Feb 18, 2020

Running a Business: Megan Lacy's Story of Entrepreneurship and Endurance

By Camryn Williams


For Megan Lacy, mixing running and business is a winning formula.

Lacy, 25, is the chief design officer and co-founder of Lumineye, a Boise, Idaho, company that makes wall-penetrating radar devices to help first responders. In between creating a business, she’s somehow found the time to train and qualify for the 2020 U.S. Olympic Marathon Trials in Atlanta. 


In June 2019, Lacy competed in her first career marathon at Grandma’s Marathon in Duluth, Minnesota. After five years of not running a personal best, Lacy ran a 2:39:08 as her qualifying time.


It’s the latest chapter of a running career that began at 8 years old. 


“I did softball when I was seven, and I just wanted to run around the bases so my mom said that maybe we should try track for the next year,” Lacy said. 


She took to it right away and showed potential during her first year of running. However, Lacy became so concerned with succeeding in her races that she began having stress-induced stomach ulcers.


“I was a master of stressing myself out when I was little,” Lacy said.


A dedicated team member, Lacy once ran a race in the 10th grade after suffering from swine flu, according to her mother Margaret. 


Her determination paid off as Lacy won two state titles in 2010 and 2011 and earned a scholarship to Stanford. After a successful freshman outdoor and indoor seasons, Lacy began to suffer from sacral stress fractures in her back.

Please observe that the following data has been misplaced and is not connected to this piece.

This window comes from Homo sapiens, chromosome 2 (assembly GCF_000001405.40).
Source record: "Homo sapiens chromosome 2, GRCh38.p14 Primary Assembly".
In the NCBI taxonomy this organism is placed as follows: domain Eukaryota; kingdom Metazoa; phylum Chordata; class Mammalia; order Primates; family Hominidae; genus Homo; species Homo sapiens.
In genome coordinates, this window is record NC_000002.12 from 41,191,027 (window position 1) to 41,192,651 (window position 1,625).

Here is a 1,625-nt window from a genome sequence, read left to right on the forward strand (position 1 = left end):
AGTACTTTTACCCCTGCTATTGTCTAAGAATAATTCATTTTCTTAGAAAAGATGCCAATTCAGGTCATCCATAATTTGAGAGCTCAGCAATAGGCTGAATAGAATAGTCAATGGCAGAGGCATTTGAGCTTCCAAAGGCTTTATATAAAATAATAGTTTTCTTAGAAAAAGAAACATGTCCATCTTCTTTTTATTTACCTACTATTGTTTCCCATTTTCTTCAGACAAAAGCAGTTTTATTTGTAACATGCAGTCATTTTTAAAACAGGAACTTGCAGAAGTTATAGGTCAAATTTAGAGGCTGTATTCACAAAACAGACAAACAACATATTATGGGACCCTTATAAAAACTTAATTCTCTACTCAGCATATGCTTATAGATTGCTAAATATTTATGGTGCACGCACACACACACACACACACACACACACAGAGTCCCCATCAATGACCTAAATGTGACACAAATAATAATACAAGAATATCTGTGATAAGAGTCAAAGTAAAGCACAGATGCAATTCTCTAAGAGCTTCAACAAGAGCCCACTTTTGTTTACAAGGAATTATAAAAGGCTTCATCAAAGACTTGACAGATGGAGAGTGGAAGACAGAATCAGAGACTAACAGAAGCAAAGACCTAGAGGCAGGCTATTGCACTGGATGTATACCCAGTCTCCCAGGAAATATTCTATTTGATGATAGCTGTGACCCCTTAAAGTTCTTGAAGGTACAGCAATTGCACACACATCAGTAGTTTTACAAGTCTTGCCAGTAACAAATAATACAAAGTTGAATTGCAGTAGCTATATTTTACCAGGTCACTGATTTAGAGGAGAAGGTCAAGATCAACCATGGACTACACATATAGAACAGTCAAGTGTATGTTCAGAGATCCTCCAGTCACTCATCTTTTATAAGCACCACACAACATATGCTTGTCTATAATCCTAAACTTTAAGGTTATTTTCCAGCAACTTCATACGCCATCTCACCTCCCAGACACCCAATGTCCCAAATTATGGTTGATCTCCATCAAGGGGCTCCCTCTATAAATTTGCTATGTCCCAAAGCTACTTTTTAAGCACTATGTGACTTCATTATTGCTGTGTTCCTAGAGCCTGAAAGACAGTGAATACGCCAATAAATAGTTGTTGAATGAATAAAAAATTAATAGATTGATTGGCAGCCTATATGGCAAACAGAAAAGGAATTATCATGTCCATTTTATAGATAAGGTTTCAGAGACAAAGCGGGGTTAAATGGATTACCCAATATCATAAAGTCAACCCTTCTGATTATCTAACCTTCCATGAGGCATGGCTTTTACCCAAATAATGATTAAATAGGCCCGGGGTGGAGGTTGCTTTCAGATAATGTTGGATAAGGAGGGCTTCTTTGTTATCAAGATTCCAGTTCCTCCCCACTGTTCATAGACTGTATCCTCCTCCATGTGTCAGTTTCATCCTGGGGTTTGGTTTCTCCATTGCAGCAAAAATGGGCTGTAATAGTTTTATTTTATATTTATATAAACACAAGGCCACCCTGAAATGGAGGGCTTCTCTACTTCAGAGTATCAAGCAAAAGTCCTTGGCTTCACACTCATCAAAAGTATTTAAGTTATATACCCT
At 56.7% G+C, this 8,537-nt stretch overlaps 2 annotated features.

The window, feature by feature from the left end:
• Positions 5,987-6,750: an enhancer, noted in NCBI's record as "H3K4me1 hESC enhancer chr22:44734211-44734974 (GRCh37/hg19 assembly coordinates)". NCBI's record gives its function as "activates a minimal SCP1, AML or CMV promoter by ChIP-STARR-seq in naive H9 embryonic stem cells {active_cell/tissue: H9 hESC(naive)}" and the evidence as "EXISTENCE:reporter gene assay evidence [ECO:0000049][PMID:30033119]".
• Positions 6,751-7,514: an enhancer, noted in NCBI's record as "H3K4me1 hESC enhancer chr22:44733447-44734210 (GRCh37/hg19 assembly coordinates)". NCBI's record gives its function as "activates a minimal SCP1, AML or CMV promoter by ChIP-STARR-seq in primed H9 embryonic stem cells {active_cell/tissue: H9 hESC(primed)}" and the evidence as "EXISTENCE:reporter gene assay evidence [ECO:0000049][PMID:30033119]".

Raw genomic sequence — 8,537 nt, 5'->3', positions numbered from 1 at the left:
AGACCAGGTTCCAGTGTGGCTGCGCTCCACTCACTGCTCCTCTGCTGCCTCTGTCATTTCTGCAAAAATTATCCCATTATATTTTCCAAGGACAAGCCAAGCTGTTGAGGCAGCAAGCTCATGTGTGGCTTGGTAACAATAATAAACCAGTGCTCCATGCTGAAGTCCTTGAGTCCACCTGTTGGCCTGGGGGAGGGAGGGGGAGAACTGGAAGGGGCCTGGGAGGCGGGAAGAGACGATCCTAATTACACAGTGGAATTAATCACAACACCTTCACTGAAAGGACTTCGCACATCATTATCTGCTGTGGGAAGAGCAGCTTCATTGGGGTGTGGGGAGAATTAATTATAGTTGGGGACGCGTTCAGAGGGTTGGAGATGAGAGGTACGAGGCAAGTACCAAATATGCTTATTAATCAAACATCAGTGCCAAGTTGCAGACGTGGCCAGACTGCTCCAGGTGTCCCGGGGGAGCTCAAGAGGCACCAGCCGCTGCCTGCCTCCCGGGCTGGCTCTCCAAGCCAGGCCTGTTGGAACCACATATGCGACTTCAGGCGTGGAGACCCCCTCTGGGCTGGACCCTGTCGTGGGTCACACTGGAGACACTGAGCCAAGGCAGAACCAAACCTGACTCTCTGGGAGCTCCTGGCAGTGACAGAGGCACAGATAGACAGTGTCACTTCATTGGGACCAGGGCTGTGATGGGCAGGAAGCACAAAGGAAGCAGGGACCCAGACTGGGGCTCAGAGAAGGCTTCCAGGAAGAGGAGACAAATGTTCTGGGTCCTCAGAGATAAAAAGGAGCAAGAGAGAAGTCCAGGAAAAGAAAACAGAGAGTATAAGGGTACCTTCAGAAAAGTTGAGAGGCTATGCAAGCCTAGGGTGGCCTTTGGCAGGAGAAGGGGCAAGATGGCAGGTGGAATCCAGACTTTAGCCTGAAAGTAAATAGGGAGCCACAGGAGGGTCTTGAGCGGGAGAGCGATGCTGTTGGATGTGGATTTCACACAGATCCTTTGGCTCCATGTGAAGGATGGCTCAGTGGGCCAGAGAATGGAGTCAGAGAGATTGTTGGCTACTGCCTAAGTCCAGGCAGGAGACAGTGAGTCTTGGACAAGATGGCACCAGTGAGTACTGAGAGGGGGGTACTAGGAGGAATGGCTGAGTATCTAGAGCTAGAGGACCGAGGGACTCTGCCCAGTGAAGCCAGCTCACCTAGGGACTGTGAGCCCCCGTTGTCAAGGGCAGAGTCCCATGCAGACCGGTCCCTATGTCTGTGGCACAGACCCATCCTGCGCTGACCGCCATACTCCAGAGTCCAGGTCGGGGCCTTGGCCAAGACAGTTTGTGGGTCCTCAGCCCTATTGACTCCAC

“0.1% of stress fractures are sacral and those are tough because they have a really long recovery time,” Lacy said. “My junior and senior years of college I was sidelined, and I didn’t really think I’d run seriously anymore after college.”


Lacy graduated from Stanford in 2016 with a degree in mechanical engineering. In 2017, she transferred to Boise State to use her final season of eligibility, but discontinued her graduate degree to focus on starting up Lumineye.


During the early stages of Lumineye, running took a backseat in Lacy’s life. However, the sport that once caused her stress resurfaced to give her life a break from work. Over the past two years, running has been an outlet for Lacy as she manages her start-up.


“It’s a lot of work to be a start-up founder and to be training at such a high level, but for me it provides me a level of balance,” Lacy said.


With the support of her mother, who didn’t miss a single race of Lacy’s until her sophomore year of college, Lacy continues to train while balancing work.


“She’s so deserving, she’s worked hard for it, she had a lot of injuries in college so it’s nice to see her healthy and enjoying running,” Margaret Lacy said.

Leading up to the 2020 U.S. Olympic Team Trials – Marathon, Atlanta Track Club partnered with the Grady Sports Media program at the University of Georgia to profile some of the competitors in the 2020 Olympic Marathon Trials. The authors of these stories are undergraduate students enrolled in the program and have been lightly edited by the Club. See all of the stories at https://www.atlanta2020trials.com/news/uga-trials-project.